China’s peace proposal may seem a sincere effort to bring a diplomatic end to Russia’s invasion of Ukraine, but it only serves to reiterate Beijing’s neutrality amid accusations it is providing “lethal support” to Moscow.
In the vaguely-worded 12-point foreign ministry paper released on the first anniversary of the war, China has called for both sides to put down their weapons and begin peace talks, and for Western sanctions against Russia to end.
“The Chinese government has indeed described its paper as a peace proposal, but it will not be seen as such by Ukraine, nor its Nato supporters. I doubt that even the Russians would take it seriously as a peace proposal, as there is nothing concrete in terms of steps to make peace,” said Steve Tsang, director of the China Institute at SOAS University of London.
China has been walking a tightrope between appearing to stay neutral in the war and maintaining a “no limits friendship” with Russia, but ultimately it does not want to see Moscow fall, argued Rana Mitter, director of the University of Oxford’s China Centre.
For Beijing, the worst outcome would be to see the US emerging as a winner should Russia be defeated. The US has invested more than $46bn (£38bn) in military assistance to Ukraine, nine times more than the UK’s £4.3bn and far exceeding other countries, according to data compiled by the Council on Foreign Relations think-tank.
China is facing off with the US through the Ukraine conflict, which is evident in the proposal, where it condemns a “Cold War mentality”, a term that Beijing often refers to Washington and Nato. To Beijing, the war is a contest between major global powers and it does not want to see the US emerge as an influential player.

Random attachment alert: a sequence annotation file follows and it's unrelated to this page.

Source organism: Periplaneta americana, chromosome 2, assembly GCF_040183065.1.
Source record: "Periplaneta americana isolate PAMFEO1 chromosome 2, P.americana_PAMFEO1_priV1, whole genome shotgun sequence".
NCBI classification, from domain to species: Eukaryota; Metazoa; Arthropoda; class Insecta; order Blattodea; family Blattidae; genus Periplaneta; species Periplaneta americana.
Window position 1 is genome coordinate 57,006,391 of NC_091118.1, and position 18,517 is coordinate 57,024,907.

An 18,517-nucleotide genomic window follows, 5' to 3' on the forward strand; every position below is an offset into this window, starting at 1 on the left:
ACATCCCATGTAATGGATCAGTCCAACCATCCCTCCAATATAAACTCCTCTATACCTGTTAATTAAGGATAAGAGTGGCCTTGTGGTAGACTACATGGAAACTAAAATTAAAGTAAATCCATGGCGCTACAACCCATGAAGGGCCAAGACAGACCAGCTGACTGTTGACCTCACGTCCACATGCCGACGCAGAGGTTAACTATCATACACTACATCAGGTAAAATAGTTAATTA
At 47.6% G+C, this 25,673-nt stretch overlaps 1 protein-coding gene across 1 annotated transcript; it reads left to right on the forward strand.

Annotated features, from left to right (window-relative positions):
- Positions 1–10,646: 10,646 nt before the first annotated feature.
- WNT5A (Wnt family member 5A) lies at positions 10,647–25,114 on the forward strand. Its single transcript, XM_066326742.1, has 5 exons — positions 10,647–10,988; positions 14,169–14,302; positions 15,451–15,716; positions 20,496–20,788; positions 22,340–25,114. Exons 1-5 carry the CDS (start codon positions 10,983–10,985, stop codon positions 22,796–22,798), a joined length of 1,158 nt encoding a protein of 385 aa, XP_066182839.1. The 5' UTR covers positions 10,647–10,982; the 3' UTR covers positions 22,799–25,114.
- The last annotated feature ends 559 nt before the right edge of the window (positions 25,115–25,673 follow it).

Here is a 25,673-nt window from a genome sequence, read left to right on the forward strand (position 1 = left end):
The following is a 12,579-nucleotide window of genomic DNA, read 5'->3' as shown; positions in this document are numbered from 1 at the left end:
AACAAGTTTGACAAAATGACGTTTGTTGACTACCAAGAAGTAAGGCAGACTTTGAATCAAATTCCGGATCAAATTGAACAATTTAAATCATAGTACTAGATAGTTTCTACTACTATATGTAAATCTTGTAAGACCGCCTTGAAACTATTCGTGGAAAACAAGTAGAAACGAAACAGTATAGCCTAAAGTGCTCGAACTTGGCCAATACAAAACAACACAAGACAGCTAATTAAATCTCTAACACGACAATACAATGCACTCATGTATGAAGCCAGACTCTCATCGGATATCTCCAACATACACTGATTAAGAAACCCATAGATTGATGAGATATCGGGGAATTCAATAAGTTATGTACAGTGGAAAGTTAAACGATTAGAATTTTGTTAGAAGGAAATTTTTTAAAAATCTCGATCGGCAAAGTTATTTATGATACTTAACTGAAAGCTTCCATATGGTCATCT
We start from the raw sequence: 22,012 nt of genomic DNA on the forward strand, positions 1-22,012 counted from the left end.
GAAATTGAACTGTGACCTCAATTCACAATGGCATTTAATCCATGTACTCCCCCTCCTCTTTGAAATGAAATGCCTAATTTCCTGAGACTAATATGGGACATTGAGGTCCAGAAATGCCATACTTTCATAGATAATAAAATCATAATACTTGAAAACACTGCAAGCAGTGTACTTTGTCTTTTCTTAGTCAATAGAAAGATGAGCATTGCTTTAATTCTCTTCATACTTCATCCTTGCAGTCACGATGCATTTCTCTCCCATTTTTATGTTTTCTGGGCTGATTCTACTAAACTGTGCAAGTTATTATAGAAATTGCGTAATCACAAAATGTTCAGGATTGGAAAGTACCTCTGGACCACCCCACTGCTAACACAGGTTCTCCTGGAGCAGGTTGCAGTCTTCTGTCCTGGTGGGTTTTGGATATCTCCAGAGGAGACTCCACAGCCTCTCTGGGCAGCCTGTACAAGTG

The timing of the proposal being made public is notable, given the damage the spy balloon saga has wrought on US-China relations and also the accusation from US Secretary of State Antony Blinken earlier this week that China is considering providing Russia with “lethal support”.
There are suggestions that lethal support may not necessarily be in the form of arms.
“China has not supplied unmistakable weapons or ammunition, but has supplied other items that will not trigger sanctions,” said Professor Tsang.
Reports suggest China is sending highly advanced technological equipment in areas such as surveillance, artificial intelligence and computing to Russia to prop up its military.
“China is keen to balance two issues: making sure that Russia does not collapse but also staying away from secondary sanctions,” said Professor Mitter.
“That means it will remain cautious about supplying arms to Russia, and the US warning is meant to prevent China from taking any further steps in that direction.”
How realistic is a peace deal?
In the first weeks of the conflict, officials from both warring parties sat down for peace talks, and it seemed at the time that a deal was within reach after Ukraine indicated it was open to Russia’s demand for neutrality and compromise over disputed territory, particularly in the eastern Donbas region.
Since then, those negotiations were regularly interrupted by both sides opting to try and fight their way to the end, and any prospect of a peace deal has all but disappeared.